Tuesday, July 07, 2009

Character not talent

I often read one of my four McCheyne chapters in a different translation from the NIV. It is usually the Message and to help me I use Peterson's excellent Conversations. It is particularly rich for the Psalms. By the way, if you want one book to help explain the Psalms I would read this.

This morning I read Titus 2 from the Message and share Eugene's thoughts:

"If we let our imaginations be trained by the Pastoral Epistles when we go to work developing leadership in the community of faith, we won't be looking for talented people whom we can use. We'll instead seek nurturing souls who are trustworthy and faithful.

This is miles away from the current practice regarding leadership development, and it just might account for the difficulties we find ourselves in. As community diminishes, the frenzy for leadership accelerates that destroys community by functionalizing people. The more 'effective' our leaders become, the less community we get.

Christian community is developed by the Holy Spirit using men and women who are mature in their relationships, who have acquired the habits of the heart that make it possible to live in faith and faithfulness. What we call the "ability to lead" has almost nothing to do with cultivating community. If we want to develop community in Christ, we need to scrap most of what are told today about leadership. Forget about charisma; go for character. As a general rule selecting leaders for our congregations, go for the little people, the ordinary people, the unimpressive people. They aren't as likely to have been corrupted by the world's functionalism, and they're less apt to be identified by their job descriptions. They're most likely to be mature believers with strong character-not necessarily but more likely.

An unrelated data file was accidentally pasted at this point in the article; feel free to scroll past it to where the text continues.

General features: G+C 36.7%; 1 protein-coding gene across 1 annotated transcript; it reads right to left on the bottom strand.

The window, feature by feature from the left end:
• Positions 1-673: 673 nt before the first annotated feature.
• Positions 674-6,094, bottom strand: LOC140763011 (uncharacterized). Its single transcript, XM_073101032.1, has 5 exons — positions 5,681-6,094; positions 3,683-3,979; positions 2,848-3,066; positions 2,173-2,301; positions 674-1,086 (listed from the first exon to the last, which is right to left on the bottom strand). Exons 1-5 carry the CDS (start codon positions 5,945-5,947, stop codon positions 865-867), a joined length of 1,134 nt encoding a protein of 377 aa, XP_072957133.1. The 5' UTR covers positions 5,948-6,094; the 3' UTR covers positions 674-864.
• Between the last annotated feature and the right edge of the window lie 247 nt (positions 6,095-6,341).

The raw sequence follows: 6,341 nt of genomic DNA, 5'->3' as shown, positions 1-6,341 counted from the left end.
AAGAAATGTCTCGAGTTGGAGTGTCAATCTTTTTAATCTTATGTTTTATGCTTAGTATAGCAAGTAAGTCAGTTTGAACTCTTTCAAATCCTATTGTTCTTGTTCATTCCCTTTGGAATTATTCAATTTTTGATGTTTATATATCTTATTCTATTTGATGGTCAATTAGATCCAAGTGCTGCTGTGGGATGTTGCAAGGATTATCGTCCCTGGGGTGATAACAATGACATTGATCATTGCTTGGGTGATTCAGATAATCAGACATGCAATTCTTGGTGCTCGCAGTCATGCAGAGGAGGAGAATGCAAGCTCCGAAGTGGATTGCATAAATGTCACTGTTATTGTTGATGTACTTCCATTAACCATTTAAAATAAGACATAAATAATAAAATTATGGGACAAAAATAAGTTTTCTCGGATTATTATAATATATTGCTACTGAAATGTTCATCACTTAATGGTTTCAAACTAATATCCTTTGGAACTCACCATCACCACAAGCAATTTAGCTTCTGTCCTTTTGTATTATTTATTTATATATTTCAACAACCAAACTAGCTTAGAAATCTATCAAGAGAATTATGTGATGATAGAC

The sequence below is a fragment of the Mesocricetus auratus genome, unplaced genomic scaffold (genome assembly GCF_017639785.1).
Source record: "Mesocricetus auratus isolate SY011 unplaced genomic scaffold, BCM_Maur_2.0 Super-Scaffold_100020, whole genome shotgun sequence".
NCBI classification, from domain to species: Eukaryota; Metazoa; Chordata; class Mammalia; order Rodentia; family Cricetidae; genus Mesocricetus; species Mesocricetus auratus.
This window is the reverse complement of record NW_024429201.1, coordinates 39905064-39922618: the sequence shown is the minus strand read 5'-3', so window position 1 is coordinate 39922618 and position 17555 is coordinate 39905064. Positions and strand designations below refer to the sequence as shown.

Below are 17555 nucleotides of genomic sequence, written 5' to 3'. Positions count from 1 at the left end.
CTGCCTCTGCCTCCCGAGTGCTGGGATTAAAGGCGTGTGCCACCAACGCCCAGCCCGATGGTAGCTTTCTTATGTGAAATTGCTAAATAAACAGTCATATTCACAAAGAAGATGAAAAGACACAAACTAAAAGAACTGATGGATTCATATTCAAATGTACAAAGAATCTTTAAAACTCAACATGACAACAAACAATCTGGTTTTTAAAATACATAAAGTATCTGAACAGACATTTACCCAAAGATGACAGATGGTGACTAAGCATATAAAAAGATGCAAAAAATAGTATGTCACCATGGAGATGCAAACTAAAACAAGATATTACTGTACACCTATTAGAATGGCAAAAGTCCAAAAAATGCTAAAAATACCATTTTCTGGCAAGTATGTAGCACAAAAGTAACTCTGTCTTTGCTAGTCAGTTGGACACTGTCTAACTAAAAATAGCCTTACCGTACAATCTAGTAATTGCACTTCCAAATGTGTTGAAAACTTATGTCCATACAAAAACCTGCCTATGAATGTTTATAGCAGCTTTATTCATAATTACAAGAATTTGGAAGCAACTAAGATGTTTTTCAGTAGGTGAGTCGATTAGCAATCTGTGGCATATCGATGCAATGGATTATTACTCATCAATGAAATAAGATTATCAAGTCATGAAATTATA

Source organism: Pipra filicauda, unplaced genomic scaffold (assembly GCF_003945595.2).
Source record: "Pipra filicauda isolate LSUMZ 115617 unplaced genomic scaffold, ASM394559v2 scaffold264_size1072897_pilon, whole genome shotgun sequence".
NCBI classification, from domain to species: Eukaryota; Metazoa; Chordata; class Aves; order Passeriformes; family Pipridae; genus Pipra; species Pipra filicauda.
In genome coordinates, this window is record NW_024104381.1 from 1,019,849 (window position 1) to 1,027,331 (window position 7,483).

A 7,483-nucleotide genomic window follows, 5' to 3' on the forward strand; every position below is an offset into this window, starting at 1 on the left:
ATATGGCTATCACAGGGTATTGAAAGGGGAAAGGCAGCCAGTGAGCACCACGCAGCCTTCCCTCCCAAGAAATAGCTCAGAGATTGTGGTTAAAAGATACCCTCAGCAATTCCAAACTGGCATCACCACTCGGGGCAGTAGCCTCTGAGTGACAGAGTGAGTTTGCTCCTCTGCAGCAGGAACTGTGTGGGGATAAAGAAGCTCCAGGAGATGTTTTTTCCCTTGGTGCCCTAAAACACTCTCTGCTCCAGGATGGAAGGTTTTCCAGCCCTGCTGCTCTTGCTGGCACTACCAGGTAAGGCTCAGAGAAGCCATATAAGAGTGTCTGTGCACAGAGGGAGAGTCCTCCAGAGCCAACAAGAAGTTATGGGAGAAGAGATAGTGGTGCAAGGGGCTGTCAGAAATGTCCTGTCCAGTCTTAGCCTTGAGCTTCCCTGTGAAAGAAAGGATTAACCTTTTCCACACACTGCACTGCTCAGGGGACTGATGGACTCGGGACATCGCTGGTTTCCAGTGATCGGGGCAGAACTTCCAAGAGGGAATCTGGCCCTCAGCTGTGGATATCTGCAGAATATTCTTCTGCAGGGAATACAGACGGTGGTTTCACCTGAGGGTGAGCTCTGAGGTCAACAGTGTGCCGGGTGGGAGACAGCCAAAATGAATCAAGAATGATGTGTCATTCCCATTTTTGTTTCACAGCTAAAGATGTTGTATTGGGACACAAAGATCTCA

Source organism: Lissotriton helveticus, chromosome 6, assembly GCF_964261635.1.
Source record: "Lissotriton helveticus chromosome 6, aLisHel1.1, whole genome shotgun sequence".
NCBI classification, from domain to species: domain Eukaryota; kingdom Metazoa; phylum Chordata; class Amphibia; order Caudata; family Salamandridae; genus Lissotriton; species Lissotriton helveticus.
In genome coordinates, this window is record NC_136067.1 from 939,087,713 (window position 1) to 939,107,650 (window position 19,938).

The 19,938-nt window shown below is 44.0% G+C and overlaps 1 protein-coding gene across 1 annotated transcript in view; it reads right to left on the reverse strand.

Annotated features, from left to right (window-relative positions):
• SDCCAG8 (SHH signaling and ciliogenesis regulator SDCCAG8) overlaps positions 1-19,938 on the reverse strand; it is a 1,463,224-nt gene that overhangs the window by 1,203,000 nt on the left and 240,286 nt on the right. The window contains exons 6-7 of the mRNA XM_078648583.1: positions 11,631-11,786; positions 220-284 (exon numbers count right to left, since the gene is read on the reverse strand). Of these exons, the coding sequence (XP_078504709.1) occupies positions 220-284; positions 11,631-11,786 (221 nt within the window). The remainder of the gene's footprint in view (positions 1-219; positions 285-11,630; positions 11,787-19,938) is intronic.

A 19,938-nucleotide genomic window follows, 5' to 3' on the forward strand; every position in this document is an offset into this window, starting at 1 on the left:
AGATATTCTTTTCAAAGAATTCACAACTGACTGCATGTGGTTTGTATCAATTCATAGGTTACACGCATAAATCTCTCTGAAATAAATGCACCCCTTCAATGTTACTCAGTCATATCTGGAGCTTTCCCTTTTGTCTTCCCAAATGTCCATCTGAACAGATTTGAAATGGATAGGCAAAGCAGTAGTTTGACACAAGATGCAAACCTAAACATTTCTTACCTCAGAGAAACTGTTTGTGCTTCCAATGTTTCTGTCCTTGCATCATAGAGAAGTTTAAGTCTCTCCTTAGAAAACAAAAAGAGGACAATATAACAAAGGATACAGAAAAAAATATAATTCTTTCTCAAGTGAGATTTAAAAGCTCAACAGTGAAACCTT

Look for the 'poor in spirit'. Leaders who excite admiration, who energetically get things done, who become advertisements for the vigor of our congregations are useful to be sure, and we're grateful for them. But when it comes to developing community, we need a few souls in whom love is gently at work, covering a multitude of sins. Learn to recognize this sphere of leadership.

We would do well not to be enamored by the kind of leadership that's so prized by politicians and CEO's, the kind that's conspicuous and "effective". It's almost always a mistake to recruit exceptional people for leadership. Look for ordinary Christians-which is mostly what we have in our churches anyway- and prize them, value them and appoint them as leaders. "

Conversations [Page 1882]

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